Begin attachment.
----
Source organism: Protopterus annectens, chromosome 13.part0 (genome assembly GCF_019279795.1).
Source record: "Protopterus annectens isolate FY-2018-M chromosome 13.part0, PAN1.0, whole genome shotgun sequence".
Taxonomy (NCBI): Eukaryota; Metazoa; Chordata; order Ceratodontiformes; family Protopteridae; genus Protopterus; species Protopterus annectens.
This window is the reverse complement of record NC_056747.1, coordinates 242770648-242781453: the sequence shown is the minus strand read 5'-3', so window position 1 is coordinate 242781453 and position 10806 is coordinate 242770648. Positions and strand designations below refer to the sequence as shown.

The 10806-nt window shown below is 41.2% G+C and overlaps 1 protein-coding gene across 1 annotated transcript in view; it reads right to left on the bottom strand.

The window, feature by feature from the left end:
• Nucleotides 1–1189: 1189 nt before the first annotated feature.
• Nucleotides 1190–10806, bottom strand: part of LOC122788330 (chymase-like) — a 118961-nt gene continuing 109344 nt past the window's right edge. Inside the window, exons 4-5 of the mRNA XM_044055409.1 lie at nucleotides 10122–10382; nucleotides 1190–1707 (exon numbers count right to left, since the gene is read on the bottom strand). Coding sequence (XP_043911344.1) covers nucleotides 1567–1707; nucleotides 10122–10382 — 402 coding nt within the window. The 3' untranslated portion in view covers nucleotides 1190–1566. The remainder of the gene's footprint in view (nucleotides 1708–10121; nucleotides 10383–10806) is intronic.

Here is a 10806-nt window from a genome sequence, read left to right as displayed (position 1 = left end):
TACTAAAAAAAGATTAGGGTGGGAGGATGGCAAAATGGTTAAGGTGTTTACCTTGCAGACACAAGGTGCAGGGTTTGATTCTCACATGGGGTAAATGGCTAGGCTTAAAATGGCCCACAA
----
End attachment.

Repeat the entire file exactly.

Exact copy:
Source organism: Protopterus annectens, chromosome 13.part0 (genome assembly GCF_019279795.1).
Source record: "Protopterus annectens isolate FY-2018-M chromosome 13.part0, PAN1.0, whole genome shotgun sequence".
Taxonomy (NCBI): Eukaryota; Metazoa; Chordata; order Ceratodontiformes; family Protopteridae; genus Protopterus; species Protopterus annectens.
This window is the reverse complement of record NC_056747.1, coordinates 242770648-242781453: the sequence shown is the minus strand read 5'-3', so window position 1 is coordinate 242781453 and position 10806 is coordinate 242770648. Positions and strand designations below refer to the sequence as shown.

The 10806-nt window shown below is 41.2% G+C and overlaps 1 protein-coding gene across 1 annotated transcript in view; it reads right to left on the bottom strand.

The window, feature by feature from the left end:
• Nucleotides 1–1189: 1189 nt before the first annotated feature.
• Nucleotides 1190–10806, bottom strand: part of LOC122788330 (chymase-like) — a 118961-nt gene continuing 109344 nt past the window's right edge. Inside the window, exons 4-5 of the mRNA XM_044055409.1 lie at nucleotides 10122–10382; nucleotides 1190–1707 (exon numbers count right to left, since the gene is read on the bottom strand). Coding sequence (XP_043911344.1) covers nucleotides 1567–1707; nucleotides 10122–10382 — 402 coding nt within the window. The 3' untranslated portion in view covers nucleotides 1190–1566. The remainder of the gene's footprint in view (nucleotides 1708–10121; nucleotides 10383–10806) is intronic.

Here is a 10806-nt window from a genome sequence, read left to right as displayed (position 1 = left end):
TACTAAAAAAAGATTAGGGTGGGAGGATGGCAAAATGGTTAAGGTGTTTACCTTGCAGACACAAGGTGCAGGGTTTGATTCTCACATGGGGTAAATGGCTAGGCTTAAAATGGCCCACAA